In a state where eminent domain is considered close to un-American, that same state, Louisiana, is determined to demolish a unique New Orleans landmark even before the protesting private property owners have had their day in court.
Last week, contractors were poised to demolish the 1907 Dixie Brewery, one of the city's largest iconic landmarks, until the owners, Kendra and Joseph Bruno, obtained a temporary injunction until the case is heard in Civil District Court on Jan. 7th. The Brunos are challenging the taking of their property on constitutional grounds but if the building is gone before the case is decided, the result will be a mockery of the judicial system.
An elegant red brick structure with arched windows and a distinctive silver dome, Dixie Brewery is on Tulane Avenue adjacent to the 30-acre site of both the VA and LSU hospitals now under construction. The VA Hospital wants the brewery site for a research building, not as part of the hospital.
"We never believed they would take the brewery," says Kendra Bruno. "We were told not to worry and that under no circumstances would it be taken because they had all the land they need on the hospital site."
Kendra Bruno was born and raised in New Orleans and her Brooklyn-born husband came down to go to Tulane and stayed. "We're still in shock," she says.
The brewery site has the city's only deep-water well that taps into an aquifer more than 800 feet underground and is a valuable source for the brewing process. Dixie is the last privately owned regional brewery in the South. At one time, New Orleans had 13 local breweries, contributing in a big way to the local economy.
The well, in fact, is a "unique feature" which is obvious just on the fact that it is the only one in the city. But it is also a significant fact under the law which prohibits the taking of a property with a "unique feature."
Multiple issues and the transferring of properties between the city, state, LSU and the VA all combine to make this a complex case. However, the lawyers argue, the procedures followed and the reasons for them are in total contradiction of the law.
First, eminent domain proceedings can take years to settle before an expropriation of property is completed. But, the state has a quick-take authority that allows it to take a property immediately upon filing a lawsuit. The city does not have this authority, so the state expropriated the hospital site properties under the quick-take proceeding and turned the properties over to the city who, in turn, handed them over to either LSU or the VA. This, lawyers for the Brunos argue, was the first illegal step. In 2004, the Louisiana Attorney General had issued an opinion stating that it is illegal for the state to use the quick-take process on behalf of the city because it would undermine the law that prohibits the city from doing it for itself.
Second, the state can only take property for a legitimate government need, like a highway or airport. A hospital is neither.
Third, in 1976, the state legislature passed a law prohibiting the taking of property for economic development purposes. Economic development has been the city's primary argument for building the hospital complex.
Additional procedures and agreements, lawyers contend, make the entire process illegal. Some of the procedures, in addition they argue, are questionable, such as the allegedly illegal extension of a city moratorium on building permits for the Mid-City neighborhood property owners. The extension of the moratorium guaranteed further deterioration of flooded properties and a diminished value of the property for which the city would have to pay compensation.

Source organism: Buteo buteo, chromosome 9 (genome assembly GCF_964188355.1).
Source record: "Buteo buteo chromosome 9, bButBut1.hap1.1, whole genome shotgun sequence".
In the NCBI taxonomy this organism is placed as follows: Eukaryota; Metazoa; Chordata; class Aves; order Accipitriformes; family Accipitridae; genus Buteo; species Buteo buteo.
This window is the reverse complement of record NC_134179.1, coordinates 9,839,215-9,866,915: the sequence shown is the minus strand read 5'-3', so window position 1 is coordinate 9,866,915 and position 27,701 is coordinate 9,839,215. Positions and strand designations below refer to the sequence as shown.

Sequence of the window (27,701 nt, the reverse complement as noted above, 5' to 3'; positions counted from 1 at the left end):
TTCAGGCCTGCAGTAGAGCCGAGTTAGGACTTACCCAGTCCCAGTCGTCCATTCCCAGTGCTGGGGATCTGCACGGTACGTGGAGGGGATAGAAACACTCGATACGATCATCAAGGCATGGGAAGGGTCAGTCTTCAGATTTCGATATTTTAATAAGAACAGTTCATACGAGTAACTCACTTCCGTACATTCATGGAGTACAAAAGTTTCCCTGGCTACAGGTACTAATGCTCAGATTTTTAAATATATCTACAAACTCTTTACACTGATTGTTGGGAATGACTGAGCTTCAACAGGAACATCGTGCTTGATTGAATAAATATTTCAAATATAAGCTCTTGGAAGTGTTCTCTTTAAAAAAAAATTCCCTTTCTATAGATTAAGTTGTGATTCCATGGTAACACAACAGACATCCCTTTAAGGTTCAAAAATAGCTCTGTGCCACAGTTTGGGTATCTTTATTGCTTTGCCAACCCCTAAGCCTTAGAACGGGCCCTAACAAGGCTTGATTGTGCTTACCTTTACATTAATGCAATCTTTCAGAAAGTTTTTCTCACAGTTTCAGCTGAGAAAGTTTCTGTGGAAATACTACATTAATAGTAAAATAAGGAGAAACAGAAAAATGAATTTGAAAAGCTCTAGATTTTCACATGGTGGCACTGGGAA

None of these issues have been recognized as valid so far in civil district court. But, lawyers note, if they don't get the injunction against demolition in civil district court, they will appeal it to a state court. How this would play out if the building is already demolished is anybody's guess.
In addition, the VA had committed not to demolish the designated landmark, noting that if the landmark could not be adapted to suit their needs, they would take an alternative site. But demolish is what the VA is trying to do, while leaving the façade and iconic tower in place. In the field of historic preservation, that is called a 'facadectemy,' just demolition with a friendly face.
The Brunos have owned the Dixie Brewery since 1985. The state offered them a munificent $52,285 for the property, less than the $150,000 maximum that Road Home offered property owners for a ruined house. The wind and water of Hurricane Katrina caused considerable damage to the building, all covered by insurance, but vandalism and looting and delay caused further damage, causing a temporary cessation of the operation. Since then, Dixie has been brewed temporarily in Wisconsin.
The Dixie Brewery is the focus of one of the last battles over demotion of a working-class neighborhood with 618 residents and assorted small businesses to make way for the mega-scale replacement of both Charity and the Veterans Administration hospitals.
All the opponents objected to erasing a neighborhood to replace two hospitals that studies showed could be brought up to new state of the art facilities without causing the expensive and avoidable process of taking private property and spending excessive funds. Under threat of eminent domain, most property owners settled with the state, rather than have their asset tied up in court for years. Those settlements allowed homeowners to find another place to live, even if not as nice as what they were losing.
Sandra Stokes, who led the fight to save and upgrade Charity Hospital, asks "Why can't they put the research facility into old Charity? The mayor is looking for uses of that building and this would be perfect."